Suppose an individual believes something with his whole heart…suppose that he is presented with evidence, unequivocal and undeniable evidence, that his belief is wrong; what will happen? The individual will frequently emerge, not only unshaken, but even more convinced of the truth of his beliefs than ever before. Indeed, he may even show a new fervor about convincing and converting people to his view.
This points to a relationship between desire and belief that has been posited at least since Hume and Spinoza’s critiques of religion: we believe in part because we want to believe. But we also want to believe because the belief has become core to our subjectivity.
If you get too burnt you can’t come back home
The great mystery of neoliberalism is to what extent its advocates “really” believed it. Was it ever anything more than a ruse to restore ruling class power and wealth? Of course, the answer to this partly depends on which advocates we are talking about. It’s possible that certain key proselytisers for neoliberalism never believed it, and only opportunistically fixed upon it as a way of destroying the “red bases” of working class power. With others, it’s more likely that a belief was aided by the desire to believe. This desire was motivated by economic interest, of course, but also by certain libidinal satisfactions: the pleasures of seeing the working class defeated, of seeing the poor and vulnerable stripped of social security. For a certain English petit-bourgeois sensibility, Thatcherism was the equivalent of a riot: a jubilee of destruction, a temporary autonomous zone for a reactionary desire that feeds off suffering and misery.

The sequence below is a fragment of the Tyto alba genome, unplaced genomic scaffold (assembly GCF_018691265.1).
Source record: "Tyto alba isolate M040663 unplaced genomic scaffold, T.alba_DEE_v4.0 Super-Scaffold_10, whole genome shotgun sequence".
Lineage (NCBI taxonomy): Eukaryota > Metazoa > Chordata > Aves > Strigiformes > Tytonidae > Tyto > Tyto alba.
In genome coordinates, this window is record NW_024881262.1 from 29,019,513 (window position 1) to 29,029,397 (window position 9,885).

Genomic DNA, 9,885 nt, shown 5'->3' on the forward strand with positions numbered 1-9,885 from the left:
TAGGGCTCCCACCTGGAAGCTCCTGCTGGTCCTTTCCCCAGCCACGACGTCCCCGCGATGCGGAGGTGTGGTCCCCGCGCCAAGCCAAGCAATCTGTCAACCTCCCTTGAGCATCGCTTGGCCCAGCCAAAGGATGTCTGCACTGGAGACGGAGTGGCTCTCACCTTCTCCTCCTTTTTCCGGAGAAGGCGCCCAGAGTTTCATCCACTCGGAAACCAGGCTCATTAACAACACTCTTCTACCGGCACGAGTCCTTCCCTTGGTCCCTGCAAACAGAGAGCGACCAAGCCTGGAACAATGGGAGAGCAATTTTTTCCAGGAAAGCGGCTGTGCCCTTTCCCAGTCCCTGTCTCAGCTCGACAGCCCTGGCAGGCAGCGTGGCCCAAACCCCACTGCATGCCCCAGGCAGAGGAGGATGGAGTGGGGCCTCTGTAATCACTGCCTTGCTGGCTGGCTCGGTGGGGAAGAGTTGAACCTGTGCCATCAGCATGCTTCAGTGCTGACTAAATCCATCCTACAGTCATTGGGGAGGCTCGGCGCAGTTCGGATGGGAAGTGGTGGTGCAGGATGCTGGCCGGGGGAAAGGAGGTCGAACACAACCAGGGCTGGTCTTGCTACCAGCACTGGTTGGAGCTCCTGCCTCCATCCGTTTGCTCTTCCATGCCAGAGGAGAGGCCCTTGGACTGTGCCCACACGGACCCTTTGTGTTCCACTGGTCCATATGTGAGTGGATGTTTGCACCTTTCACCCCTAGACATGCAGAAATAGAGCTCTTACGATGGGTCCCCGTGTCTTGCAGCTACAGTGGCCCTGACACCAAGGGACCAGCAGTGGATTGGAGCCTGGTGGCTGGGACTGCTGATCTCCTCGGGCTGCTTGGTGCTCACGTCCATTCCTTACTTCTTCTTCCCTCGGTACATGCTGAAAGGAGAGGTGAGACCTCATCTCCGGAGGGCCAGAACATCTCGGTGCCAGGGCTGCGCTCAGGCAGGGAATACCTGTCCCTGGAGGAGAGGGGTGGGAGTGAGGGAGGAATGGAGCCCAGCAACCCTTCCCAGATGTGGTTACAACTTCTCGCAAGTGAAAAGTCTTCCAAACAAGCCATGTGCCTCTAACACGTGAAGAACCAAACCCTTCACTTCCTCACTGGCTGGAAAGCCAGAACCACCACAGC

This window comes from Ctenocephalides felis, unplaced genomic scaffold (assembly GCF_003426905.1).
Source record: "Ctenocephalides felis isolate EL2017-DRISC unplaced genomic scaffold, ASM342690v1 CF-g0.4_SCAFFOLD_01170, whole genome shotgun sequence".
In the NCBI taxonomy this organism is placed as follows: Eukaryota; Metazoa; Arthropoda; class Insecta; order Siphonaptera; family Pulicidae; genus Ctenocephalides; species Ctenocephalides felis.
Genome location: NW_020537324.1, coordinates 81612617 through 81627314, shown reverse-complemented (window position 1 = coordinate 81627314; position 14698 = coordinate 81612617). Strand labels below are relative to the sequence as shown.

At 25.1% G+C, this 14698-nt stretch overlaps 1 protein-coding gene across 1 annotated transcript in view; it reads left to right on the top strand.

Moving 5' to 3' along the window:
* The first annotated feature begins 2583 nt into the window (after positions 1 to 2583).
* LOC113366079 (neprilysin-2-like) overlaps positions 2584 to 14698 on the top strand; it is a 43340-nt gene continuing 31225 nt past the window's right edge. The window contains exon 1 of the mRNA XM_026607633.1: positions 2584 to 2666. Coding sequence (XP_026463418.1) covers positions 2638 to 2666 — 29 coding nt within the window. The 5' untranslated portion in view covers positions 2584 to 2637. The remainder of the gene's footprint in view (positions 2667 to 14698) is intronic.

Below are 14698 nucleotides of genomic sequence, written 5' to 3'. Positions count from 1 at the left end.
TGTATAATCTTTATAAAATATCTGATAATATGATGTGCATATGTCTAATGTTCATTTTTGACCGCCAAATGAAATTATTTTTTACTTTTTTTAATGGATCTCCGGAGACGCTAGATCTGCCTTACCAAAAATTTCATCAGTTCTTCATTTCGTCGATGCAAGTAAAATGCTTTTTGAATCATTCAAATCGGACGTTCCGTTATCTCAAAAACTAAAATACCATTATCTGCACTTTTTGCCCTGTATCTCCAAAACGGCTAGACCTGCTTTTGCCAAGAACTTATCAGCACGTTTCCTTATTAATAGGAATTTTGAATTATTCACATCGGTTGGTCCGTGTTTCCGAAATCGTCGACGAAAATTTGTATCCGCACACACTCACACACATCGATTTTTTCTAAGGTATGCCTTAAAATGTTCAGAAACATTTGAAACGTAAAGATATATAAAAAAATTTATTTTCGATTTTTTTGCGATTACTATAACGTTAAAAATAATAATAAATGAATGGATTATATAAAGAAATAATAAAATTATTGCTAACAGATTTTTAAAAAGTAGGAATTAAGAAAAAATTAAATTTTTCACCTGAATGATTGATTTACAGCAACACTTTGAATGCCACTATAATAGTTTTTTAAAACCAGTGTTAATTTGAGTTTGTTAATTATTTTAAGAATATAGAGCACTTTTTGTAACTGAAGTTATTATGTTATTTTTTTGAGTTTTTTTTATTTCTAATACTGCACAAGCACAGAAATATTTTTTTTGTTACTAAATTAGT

And as I was standing by the edge
I could see the faces of those led pissing theirselves laughing
(and the flames grew)
Their mad eyes buldged their flushed faces said
The weak get crushed as the strong grow stronger